Sharing data in harassment cases

At Culture Shift, we envisage a world of work and study that is safe, happy and supportive for everyone, everywhere. We exist to remove barriers to reporting, and create an environment where people will speak out if they experience or witness unacceptable behaviour of any kind. Unacceptable behaviour is preventable, but it requires political will, effective resources and sustained action. We work with our partners to take proactive and preventative intervention for individual cases, and to tackle broader trends. 

Sadly, for too many students and staff working in Higher Education today, this is not the case. As highlighted by countless courageous survivors and campaigners, and recently by the Equality and Human Rights Commission in the October 2019 report Tackling Racial Harassment: Universities Challenged, when people find the strength and courage to make a formal complaint, they are often left completely wanting from the process, unable to get closure because Institutions feel their hands are tied and they cannot share outcomes from harassment cases as they would be in breach of GDPR.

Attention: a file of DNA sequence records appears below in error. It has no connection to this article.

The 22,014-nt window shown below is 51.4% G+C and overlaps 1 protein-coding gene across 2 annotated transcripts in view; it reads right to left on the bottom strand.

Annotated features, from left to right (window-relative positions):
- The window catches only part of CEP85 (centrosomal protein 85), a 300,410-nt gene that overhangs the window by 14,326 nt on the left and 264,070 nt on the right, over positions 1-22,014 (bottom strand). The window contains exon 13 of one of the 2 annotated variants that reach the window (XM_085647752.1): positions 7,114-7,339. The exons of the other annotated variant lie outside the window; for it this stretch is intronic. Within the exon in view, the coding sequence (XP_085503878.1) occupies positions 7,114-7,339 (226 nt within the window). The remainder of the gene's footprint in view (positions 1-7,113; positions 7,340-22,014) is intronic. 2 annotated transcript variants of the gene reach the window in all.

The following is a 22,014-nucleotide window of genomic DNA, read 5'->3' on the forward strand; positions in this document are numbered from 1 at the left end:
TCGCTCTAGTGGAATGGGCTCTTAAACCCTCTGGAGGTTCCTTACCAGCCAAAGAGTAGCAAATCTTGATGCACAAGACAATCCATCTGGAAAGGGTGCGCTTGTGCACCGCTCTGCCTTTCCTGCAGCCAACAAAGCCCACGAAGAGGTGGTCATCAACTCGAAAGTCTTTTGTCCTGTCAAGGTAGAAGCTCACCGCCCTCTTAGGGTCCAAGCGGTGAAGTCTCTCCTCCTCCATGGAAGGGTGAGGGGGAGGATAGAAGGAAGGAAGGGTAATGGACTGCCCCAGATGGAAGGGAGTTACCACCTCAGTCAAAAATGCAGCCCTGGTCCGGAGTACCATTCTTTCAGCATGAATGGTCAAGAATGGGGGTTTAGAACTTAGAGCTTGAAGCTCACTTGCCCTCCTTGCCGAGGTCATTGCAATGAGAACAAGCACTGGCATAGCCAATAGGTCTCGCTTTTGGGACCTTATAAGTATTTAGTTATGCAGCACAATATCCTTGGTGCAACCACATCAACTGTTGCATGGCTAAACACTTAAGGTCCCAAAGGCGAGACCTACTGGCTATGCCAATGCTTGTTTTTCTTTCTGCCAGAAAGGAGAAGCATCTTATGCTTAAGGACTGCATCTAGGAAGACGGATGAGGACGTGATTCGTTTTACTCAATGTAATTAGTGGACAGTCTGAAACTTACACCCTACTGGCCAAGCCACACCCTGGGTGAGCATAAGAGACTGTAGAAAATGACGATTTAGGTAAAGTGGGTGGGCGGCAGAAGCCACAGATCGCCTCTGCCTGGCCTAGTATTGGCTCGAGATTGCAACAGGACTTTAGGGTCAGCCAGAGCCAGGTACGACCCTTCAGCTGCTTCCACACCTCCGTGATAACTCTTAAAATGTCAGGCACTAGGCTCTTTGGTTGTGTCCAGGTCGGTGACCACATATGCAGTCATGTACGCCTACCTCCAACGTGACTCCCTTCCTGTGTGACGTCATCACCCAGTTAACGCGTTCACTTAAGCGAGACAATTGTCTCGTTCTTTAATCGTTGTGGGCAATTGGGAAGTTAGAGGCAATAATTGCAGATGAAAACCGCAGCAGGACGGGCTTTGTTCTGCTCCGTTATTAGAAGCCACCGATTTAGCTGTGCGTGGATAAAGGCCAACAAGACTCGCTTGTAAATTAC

Whilst institutions must meet their obligations under the DPA and the GDPR, data protection is not a barrier to disclosing outcomes in harassment cases, it simply provides a framework for disclosure. We echo the EHRC recommendations that universities should share information on both outcomes and sanctions, where it is appropriate to do so, in accordance with data protection legislation.              

We have produced this guidance to help increase understanding around data sharing to support effective complaints handling and redress. Sharing this information will help students and staff feel satisfied that the complaints process was worthwhile, and that pursuing their complaint will help create safer places of work and study. This is critical to providing a sense of closure for reporting parties, and is a key element in taking a trauma-informed approach.

We know through our work with the sector that the biggest reason people report anonymously is that they believe nothing will be done if they make a named report and pursue a formal complaint. It is one of the biggest barriers to reporting. Adopting this guidance and sharing outcomes is the first step in breaking that barrier down and increasing the chances of survivors speaking out to your institutions.

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